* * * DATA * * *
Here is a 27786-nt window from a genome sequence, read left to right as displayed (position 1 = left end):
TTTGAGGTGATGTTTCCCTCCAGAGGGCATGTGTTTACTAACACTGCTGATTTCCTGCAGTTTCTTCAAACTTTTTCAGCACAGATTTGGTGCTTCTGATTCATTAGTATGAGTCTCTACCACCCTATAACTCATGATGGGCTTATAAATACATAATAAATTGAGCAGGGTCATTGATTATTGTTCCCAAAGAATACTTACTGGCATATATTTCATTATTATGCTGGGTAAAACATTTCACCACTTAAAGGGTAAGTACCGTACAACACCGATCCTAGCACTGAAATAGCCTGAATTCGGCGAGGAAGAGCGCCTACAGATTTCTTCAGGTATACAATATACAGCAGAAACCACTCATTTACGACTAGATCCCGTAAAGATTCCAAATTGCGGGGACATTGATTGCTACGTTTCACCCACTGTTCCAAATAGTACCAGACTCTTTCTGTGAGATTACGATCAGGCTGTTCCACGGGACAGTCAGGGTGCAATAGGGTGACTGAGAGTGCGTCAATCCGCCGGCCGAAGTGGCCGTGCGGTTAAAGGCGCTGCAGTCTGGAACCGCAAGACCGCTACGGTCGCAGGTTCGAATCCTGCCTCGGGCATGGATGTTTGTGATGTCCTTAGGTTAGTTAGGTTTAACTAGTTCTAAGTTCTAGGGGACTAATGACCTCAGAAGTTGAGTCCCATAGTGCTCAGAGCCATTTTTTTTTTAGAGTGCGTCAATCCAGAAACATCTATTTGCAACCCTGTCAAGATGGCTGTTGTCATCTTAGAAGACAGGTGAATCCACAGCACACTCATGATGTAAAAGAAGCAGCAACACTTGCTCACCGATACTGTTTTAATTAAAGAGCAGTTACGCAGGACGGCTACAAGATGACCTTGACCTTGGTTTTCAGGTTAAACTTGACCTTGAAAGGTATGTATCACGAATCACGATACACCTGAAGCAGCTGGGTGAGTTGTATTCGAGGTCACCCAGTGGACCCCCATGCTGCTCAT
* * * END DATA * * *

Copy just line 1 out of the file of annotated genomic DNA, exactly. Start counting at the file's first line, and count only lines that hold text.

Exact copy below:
Here is a 27786-nt window from a genome sequence, read left to right as displayed (position 1 = left end):